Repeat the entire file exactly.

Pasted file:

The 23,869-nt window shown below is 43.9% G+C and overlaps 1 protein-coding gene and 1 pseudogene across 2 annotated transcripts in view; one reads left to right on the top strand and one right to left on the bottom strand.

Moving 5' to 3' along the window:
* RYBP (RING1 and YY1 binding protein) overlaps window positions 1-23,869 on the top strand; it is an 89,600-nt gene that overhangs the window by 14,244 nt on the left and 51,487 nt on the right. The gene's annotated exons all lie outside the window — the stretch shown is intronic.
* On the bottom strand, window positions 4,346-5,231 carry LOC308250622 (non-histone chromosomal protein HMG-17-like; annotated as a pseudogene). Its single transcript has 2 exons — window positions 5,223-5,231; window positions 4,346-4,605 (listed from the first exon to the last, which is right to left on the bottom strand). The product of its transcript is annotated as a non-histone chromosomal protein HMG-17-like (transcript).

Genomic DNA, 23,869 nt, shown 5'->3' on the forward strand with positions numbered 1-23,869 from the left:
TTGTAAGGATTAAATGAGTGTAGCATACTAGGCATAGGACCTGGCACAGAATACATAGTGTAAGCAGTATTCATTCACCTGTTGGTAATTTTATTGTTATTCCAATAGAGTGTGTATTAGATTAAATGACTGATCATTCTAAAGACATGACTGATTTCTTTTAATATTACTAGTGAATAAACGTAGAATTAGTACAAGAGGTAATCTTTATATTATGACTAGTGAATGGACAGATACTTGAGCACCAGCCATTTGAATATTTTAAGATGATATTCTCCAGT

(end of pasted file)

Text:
The 23,869-nt window shown below is 43.9% G+C and overlaps 1 protein-coding gene and 1 pseudogene across 2 annotated transcripts in view; one reads left to right on the top strand and one right to left on the bottom strand.

Moving 5' to 3' along the window:
* RYBP (RING1 and YY1 binding protein) overlaps window positions 1-23,869 on the top strand; it is an 89,600-nt gene that overhangs the window by 14,244 nt on the left and 51,487 nt on the right. The gene's annotated exons all lie outside the window — the stretch shown is intronic.
* On the bottom strand, window positions 4,346-5,231 carry LOC308250622 (non-histone chromosomal protein HMG-17-like; annotated as a pseudogene). Its single transcript has 2 exons — window positions 5,223-5,231; window positions 4,346-4,605 (listed from the first exon to the last, which is right to left on the bottom strand). The product of its transcript is annotated as a non-histone chromosomal protein HMG-17-like (transcript).

Genomic DNA, 23,869 nt, shown 5'->3' on the forward strand with positions numbered 1-23,869 from the left:
TTGTAAGGATTAAATGAGTGTAGCATACTAGGCATAGGACCTGGCACAGAATACATAGTGTAAGCAGTATTCATTCACCTGTTGGTAATTTTATTGTTATTCCAATAGAGTGTGTATTAGATTAAATGACTGATCATTCTAAAGACATGACTGATTTCTTTTAATATTACTAGTGAATAAACGTAGAATTAGTACAAGAGGTAATCTTTATATTATGACTAGTGAATGGACAGATACTTGAGCACCAGCCATTTGAATATTTTAAGATGATATTCTCCAGT